Parque Natural Mexiquillo


Farley Boat Works

In the late 1800s the residents of Mustang Island had one industry, tarpon fishing. Local guides used locally make row boats to quietly row rich northern fishermen into huge, 100 yards wide and 400 long, schools of tarpon. They would hook one of these 5-6 foot, 60-70 pound fighters and the battle was on. The rods were made of a single piece of bamboo and the reel had no drag. The fisherman used his thumb to press a leather patch against the reel. The guide would position the row boat to act a drag.
Storms in the early 1900s wiped out the fishing feet, the local guides and fishermen were desperate for new boats. Enter Fred Farley, master craftsman. Fred and his son opened  Farley and Son, Boat Builder in 1915. They build a two person boat designed specifically for Tarpon fishing. The business closed in 1975. Rick reopened Farley Boat Works in 2010 where he and a crew of volunteers teach wooden boat building classes.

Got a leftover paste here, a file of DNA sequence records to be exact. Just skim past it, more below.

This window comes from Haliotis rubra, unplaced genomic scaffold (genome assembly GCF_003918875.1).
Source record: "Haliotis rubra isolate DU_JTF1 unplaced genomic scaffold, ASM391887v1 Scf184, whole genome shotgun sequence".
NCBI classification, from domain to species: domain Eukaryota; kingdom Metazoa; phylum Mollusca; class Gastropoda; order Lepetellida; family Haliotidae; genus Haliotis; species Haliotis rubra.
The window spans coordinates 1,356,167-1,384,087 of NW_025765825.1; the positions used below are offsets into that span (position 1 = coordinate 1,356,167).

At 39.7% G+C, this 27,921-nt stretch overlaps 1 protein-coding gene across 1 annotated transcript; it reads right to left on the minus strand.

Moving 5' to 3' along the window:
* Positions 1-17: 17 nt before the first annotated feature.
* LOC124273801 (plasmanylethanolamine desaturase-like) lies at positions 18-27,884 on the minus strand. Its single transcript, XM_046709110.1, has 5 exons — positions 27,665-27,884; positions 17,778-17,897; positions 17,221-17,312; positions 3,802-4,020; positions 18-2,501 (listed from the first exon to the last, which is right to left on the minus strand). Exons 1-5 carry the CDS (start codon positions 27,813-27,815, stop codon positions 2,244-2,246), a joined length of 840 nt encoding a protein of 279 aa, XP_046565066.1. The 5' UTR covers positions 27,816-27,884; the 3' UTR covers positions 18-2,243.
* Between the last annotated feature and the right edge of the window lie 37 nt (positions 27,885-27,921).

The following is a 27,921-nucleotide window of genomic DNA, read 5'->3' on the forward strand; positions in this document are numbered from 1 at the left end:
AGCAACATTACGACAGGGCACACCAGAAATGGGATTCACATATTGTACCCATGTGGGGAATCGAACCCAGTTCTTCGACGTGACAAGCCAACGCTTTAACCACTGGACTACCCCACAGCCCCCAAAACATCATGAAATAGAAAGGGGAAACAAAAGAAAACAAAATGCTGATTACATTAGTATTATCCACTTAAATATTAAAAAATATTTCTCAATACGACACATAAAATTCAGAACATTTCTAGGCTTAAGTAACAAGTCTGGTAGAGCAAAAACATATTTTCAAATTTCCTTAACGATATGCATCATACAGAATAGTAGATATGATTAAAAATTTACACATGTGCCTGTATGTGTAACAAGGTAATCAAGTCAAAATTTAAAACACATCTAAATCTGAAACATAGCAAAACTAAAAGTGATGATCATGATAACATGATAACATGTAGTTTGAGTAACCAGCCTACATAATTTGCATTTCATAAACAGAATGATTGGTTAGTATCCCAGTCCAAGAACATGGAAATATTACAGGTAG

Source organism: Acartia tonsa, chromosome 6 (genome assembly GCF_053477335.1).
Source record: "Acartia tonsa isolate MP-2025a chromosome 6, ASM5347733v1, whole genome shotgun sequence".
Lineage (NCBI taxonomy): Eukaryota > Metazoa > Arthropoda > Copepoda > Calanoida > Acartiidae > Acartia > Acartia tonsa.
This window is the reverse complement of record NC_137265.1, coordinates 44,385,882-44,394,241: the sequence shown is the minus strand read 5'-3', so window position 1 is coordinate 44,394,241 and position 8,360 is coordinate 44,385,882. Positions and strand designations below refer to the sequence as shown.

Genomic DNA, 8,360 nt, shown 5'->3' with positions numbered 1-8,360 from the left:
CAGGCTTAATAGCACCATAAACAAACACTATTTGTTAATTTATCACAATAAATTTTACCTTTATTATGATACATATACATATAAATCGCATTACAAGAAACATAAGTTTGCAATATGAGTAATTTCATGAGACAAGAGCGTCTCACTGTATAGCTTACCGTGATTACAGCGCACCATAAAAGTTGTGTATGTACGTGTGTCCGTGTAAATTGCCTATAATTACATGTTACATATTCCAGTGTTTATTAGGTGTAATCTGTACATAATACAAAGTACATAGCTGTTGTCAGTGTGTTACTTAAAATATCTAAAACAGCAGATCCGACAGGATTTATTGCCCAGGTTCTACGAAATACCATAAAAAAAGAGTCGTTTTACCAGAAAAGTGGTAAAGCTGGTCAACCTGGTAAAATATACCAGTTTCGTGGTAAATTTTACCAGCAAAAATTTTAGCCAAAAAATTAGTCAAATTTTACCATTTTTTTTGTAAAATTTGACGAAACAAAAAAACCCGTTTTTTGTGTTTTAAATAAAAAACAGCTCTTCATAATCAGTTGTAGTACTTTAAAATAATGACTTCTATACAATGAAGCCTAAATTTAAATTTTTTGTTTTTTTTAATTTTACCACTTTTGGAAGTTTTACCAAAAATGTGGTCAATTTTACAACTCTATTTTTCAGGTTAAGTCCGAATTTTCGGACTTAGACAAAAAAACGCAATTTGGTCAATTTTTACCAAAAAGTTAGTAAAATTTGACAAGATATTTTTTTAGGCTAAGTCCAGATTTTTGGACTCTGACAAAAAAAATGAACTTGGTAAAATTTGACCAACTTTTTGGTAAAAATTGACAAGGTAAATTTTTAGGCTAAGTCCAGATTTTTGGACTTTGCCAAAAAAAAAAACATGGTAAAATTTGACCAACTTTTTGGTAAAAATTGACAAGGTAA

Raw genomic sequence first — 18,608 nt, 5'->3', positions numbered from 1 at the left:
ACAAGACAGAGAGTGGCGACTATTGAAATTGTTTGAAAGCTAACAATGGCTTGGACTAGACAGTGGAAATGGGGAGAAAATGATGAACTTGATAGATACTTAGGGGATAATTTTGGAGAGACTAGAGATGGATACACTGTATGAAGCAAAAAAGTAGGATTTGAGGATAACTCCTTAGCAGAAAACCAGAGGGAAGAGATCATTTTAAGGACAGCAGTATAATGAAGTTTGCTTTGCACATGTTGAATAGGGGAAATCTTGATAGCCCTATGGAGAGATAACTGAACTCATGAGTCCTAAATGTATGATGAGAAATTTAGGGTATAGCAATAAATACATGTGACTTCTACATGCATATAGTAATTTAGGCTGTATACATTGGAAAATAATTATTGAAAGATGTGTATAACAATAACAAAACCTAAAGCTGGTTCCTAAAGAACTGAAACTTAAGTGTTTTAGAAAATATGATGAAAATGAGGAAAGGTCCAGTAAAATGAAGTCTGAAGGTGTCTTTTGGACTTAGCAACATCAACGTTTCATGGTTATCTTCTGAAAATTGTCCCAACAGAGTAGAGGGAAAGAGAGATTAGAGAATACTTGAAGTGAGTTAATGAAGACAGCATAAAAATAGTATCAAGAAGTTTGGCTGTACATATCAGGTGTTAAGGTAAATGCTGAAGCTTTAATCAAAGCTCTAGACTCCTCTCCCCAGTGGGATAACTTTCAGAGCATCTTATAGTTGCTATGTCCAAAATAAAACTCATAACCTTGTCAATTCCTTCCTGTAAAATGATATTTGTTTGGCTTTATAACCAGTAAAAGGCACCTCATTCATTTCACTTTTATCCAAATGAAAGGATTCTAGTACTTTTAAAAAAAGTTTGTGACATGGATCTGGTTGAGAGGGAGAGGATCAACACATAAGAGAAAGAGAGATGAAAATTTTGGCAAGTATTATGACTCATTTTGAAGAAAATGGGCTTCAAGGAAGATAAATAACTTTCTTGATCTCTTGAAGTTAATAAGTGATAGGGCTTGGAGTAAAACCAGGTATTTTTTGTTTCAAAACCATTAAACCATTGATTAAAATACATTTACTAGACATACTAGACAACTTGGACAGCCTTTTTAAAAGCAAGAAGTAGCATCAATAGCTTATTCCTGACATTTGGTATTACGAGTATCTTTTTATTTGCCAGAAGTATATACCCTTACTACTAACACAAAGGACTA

Rick tells us about his reproduction of an original Farley boat

He did not buy his fishing attire at Cabelas.

An early Tarpon rod and reel

In the 1930s the second generation Farley boat with a wider, heaver transom were created to accommodate the weight of outboard motors

Rick explains the changes in the second generation Farley boat

A Farley boat is simple, easy to built. In a three day class each participant builds their own boat. It only takes three days because many of the pieces are pre-cut. The cost is $300. 
Next week a class of 10 year olds will build their boats. 

A prototype of the Farley boat the class builds.

This is a new one man design for fly fishermen. The fish hide in the shallow areas of the lagoon, called the flats. They are only 10 or 12 inches deep. This boat only draws 6 inches of water.  

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